First, this is an ecological study that precludes interpretation at the individual level. We have used aggregate units in this analysis to investigate differential rates of autism as a function of pounds of mercury at the county level. While we properly addressed the potentially biasing effects of clustering (school districts nested within counties) by utilizing appropriate analytic methods (e.g. multilevel-analysis), individual data are required to make a better case for the observed associations and their interpretations. Nevertheless, ecological studies of this type are often an important first step in identifying subsequent areas of investigation.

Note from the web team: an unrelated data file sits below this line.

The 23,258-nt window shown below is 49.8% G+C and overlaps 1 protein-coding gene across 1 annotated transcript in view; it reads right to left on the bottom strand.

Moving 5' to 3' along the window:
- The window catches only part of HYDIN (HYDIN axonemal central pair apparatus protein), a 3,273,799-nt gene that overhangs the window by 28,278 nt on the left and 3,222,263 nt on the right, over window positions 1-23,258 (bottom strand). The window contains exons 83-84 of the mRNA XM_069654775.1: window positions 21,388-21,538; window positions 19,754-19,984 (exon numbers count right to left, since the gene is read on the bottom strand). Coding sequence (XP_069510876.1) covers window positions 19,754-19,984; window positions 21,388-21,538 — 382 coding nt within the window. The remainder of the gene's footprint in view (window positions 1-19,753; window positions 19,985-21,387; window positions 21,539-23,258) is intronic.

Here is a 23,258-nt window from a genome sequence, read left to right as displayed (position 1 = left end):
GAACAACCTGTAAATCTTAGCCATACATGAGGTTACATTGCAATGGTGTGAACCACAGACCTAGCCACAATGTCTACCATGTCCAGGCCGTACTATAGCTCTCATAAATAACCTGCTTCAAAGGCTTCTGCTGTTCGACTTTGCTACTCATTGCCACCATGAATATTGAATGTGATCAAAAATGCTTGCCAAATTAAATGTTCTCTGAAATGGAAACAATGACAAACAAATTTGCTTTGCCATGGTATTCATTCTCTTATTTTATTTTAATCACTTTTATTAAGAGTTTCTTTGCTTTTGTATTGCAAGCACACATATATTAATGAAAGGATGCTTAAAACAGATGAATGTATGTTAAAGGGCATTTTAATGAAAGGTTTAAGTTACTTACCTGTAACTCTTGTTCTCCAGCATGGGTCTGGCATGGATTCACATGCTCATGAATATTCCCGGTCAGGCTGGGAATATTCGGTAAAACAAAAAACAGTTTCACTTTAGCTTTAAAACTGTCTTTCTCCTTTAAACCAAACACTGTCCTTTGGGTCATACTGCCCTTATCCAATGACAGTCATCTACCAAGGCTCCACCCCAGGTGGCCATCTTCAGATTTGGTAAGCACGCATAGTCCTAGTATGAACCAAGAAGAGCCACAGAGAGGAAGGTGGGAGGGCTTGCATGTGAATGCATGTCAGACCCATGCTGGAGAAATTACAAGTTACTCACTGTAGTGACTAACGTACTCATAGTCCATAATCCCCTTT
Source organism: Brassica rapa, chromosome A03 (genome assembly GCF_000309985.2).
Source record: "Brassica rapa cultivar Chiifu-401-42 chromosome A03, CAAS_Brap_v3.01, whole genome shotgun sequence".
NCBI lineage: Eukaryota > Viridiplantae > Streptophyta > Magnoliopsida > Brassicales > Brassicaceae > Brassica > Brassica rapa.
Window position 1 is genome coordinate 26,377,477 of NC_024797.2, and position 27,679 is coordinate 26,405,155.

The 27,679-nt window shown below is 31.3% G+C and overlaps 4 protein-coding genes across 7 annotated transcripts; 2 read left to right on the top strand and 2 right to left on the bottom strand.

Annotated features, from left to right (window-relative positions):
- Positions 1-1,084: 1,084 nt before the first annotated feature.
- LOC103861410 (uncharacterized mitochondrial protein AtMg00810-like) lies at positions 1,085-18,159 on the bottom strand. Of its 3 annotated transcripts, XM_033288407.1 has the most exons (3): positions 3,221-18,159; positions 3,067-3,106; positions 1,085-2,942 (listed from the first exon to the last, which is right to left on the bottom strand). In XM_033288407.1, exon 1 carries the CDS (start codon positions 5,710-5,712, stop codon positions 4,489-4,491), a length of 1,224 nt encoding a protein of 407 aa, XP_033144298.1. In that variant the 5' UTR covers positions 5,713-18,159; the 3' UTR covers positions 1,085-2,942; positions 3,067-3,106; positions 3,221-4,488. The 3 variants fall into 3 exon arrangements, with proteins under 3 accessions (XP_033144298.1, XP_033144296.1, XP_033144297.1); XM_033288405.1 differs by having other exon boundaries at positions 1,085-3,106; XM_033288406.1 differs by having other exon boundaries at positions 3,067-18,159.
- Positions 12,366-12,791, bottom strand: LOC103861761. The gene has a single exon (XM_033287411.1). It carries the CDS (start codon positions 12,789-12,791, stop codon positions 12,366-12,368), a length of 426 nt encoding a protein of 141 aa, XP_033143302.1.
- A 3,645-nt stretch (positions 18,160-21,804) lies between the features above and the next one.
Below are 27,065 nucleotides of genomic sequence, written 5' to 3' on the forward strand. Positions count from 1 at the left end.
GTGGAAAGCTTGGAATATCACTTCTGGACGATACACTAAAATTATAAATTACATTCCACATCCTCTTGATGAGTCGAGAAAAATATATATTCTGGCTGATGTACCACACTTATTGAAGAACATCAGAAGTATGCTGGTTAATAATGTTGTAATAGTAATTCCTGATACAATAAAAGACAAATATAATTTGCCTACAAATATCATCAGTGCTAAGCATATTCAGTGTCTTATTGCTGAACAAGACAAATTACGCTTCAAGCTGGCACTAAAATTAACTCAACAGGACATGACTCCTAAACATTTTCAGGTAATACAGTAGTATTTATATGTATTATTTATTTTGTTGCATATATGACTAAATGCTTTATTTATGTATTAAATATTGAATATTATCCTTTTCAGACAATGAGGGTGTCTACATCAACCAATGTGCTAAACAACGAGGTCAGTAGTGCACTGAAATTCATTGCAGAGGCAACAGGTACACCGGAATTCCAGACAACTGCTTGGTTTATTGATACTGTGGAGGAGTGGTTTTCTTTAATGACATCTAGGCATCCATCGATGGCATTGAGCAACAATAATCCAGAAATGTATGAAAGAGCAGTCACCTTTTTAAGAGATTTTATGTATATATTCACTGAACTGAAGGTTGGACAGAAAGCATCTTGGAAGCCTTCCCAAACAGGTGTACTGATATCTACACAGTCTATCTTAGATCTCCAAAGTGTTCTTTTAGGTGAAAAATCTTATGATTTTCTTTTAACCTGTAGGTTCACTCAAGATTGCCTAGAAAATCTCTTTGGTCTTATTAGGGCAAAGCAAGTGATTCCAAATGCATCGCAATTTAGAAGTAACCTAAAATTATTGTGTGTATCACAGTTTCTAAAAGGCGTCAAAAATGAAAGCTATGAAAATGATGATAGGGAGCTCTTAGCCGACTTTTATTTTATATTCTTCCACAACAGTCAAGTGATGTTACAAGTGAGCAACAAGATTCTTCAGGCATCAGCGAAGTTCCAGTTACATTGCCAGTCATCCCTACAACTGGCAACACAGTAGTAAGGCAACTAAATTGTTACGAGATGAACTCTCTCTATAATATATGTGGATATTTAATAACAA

Second, a causal association between environmentally released mercury and developmental disorders cannot be determined from this cross-sectional data. Data availability permitting, future studies could investigate this association by using longitudinal data where changes in mercury levels over time may be used as a predictor of the rate of change in developmental disorders over time.
Third, we should consider that school-based administrative autism data, such as these, are only a proxy for true community prevalence. However, these autism rates are most likely biased downward.
R.F. Palmer, et al, Environmental Mercury Release, Special Education Rates, and Autism Disorder: An Ecological Study of Texas.